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The world of esports is coming to the Olympics with the creation of the Olympic Virtual Series (OVS).
The International Olympic Committee (IOC) announced the new series on 22 April.
The series will see sports federations team up with video game companies to host esports events in disciplines such as cycling, rowing, and baseball.
“The Olympic Virtual Series is a new, unique Olympic digital experience that aims to grow direct engagement with new audiences in the field of virtual sports,” said IOC president Thomas Bach.
“Its conception is in line with Olympic Agenda 2020+5 and the IOC’s Digital Strategy. It encourages sports participation and promotes the Olympic values, with a special focus on youth.”
What esports events will take place at the Olympics?
The series will run in conjunction with the 2021 Olympic Games in Tokyo. It will take place from 13 May to June 23. The in-person Olympic events will start on 23 July and end on 8 August.
To create the event, the IOC partnered traditional sports federations with game developers and publishers whose games correspond to the different sports disciplines.
The World Baseball Softball Confederation partnered with developer Konami to host an event in eBaseball Powerful Pro Baseball 2020.
Union Cycliste Internationale will host a cycling series in Zwift while World Sailing will have an event in Virtual Regatta.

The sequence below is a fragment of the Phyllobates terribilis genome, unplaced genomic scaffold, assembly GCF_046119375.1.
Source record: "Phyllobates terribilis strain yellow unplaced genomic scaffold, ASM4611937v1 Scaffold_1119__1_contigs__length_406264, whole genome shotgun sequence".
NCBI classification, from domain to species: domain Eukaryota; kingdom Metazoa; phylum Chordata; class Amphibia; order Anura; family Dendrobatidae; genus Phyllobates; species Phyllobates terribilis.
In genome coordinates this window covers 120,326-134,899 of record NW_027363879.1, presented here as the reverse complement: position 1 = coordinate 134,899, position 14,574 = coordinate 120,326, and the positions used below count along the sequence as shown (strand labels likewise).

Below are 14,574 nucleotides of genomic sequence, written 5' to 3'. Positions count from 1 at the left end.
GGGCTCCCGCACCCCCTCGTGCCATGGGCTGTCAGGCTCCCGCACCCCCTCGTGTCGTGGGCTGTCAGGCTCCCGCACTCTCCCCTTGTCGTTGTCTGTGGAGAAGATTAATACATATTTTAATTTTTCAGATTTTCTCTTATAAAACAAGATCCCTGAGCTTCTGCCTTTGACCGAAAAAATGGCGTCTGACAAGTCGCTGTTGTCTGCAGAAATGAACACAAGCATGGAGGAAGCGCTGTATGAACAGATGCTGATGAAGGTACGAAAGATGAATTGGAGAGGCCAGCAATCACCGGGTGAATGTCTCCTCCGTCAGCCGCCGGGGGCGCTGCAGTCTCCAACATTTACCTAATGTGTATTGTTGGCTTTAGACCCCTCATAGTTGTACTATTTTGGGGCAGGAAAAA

Meanwhile, for motoring fans, the Fédération Internationale de l’Automobile (FIA) will stage a racing series in Polyphony Digital’s Gran Turismo.
World Rowing will also have an esports event. It is listed as having an open format.
The OVS events will operate according to how players would normally interact with the respective games. In addition, the OVS format promotes mass participation and inclusivity from around the world. It will also help to generate excitement for the traditional Olympic Games after it was delayed by a year due to the COVID-19 pandemic.
The IOC said it will release further information on prizes and how people could participate soon.
The Olympic Games has long considered adding esports to its lineup. However, it only considered games that simulated real-life sports and not popular role-playing games such as League of Legends.
Feature image: Unsplash/Kyle Dias